Family: Pardalotidae (Pardalotes, Bristlebirds, Scrubwrens, Thornbills and allies, 30 species in Australia)
Size: 10 cm
Distribution: Within about 300 km of the coasts of NSW, South QLD, Most of VIC and TAS, small parts of SE SA
Status: Common to Locally Uncommon
Habitat: Most forested areas where there is enough undergrowth
References: Simpson and Day, Reader's Digest
The Brown Thornbill is a very common bird in the Blue Mountains of NSW. They almost always appear in flocks of several birds up to dozens of them. They are hard to get good photos of since they move around so often so I was stoked when I got these ones.
I am fairly sure these photos are Brown Thornbills rather than Striated Thornbills (or another Thornbill) due to the rufous (reddish-brown) around the rump and inner tail, and especially due to the reddish coloured eye. According to Simpson and Day there is no other Thornbill or related bird with a reddish brown eye in the East of New South Wales. The Striated Thornbill is also common in the Blue Mountains and I find it hard to tell the difference, without a close up of the eye like in the photo below.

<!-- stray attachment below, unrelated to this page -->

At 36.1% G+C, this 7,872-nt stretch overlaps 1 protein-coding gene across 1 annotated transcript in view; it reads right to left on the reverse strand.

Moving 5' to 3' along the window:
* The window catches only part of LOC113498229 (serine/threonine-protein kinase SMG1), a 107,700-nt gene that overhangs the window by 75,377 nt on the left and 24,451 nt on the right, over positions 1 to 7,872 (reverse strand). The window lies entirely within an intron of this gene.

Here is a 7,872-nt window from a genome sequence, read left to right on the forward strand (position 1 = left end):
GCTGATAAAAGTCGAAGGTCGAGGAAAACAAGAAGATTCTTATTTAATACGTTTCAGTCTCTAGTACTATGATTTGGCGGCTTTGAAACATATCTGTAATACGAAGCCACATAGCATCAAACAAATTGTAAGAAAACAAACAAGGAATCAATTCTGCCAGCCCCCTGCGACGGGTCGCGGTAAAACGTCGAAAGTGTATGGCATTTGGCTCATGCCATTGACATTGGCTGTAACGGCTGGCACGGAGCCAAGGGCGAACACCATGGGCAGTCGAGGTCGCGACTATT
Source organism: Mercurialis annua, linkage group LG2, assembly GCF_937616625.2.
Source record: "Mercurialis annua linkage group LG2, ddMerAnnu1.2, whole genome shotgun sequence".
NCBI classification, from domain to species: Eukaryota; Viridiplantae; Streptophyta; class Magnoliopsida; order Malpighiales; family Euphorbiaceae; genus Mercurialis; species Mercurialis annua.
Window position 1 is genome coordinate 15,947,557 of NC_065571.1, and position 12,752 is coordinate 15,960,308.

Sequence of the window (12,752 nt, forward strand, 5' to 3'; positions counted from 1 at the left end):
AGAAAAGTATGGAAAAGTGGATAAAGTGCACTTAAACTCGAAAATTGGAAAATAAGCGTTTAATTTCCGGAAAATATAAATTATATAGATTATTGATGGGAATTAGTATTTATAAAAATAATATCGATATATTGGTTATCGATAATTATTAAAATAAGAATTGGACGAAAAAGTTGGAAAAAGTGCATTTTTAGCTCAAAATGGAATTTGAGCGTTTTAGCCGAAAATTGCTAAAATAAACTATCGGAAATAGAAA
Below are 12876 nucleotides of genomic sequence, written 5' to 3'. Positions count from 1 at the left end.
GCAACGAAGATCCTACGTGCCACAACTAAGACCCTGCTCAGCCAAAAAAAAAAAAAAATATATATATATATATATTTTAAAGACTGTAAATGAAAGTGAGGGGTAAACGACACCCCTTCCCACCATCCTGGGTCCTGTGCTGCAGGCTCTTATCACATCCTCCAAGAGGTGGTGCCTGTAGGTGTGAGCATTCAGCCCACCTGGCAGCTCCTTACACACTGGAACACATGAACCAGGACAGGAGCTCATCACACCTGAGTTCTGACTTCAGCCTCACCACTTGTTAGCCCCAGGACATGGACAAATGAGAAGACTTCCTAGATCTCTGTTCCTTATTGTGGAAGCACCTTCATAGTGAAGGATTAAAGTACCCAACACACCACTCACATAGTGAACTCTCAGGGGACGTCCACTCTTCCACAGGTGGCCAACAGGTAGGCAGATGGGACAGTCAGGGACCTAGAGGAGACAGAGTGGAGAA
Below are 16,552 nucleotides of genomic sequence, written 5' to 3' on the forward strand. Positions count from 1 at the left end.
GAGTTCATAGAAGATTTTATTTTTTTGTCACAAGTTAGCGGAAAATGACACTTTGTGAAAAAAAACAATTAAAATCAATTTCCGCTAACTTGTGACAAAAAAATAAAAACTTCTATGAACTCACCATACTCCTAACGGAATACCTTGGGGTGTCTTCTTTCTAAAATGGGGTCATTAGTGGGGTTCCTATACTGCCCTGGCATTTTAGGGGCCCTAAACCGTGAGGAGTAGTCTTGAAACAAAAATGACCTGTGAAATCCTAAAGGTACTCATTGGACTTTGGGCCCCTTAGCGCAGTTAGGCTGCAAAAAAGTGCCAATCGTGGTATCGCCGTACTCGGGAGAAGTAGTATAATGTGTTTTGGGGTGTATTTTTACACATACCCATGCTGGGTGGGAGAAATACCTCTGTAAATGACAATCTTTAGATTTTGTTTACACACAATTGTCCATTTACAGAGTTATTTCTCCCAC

Photo: Blaxland, Blue Mountains NSW. High Resolution (1972 x 1450)
Photo: Blaxland, Blue Mountains NSW. High Resolution (1370 x 997)
Photo: Blaxland, Blue Mountains NSW. High Resolution (1674 x 1162)
Artwork: John Gould, 'The Birds of Australia', 1848. Original Scanned Image.
Some Birdwatching Resources
NEW: The Australian Bird Guide, by Peter Menkhorst (Author), Danny Rogers (Author), Rohan Clarke (Author), Jeff Davies (Illustrator), Peter Marsack (Illustrator), Kim Franklin (Illustrator).
Revised Edition 2019. Original edition published 2017. This is a newer Australian bird field guide that I just got recently. It may be the best one out of all of them now. Though I still like the pictures better in "Simpson and Day" in terms of their artistic value, and that they just look more interesting to me than the drawings in any other bird field guide I've seen. This one has more "clinical" looking pictures. They are coloured artist-rendered drawings, not photographs. Though the more "clinical" look is meant to be more anatomically accurate, and better for identification.
The rest of the book is wonderful, with different coloured regions on the range maps, and very high quality information overall. It was the winner in its category for an Australian Book Industry Awards (ABIA) award for book of the year in 2018.
Purchase from Australia (Booktopia)
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Australian Bird Field Guides
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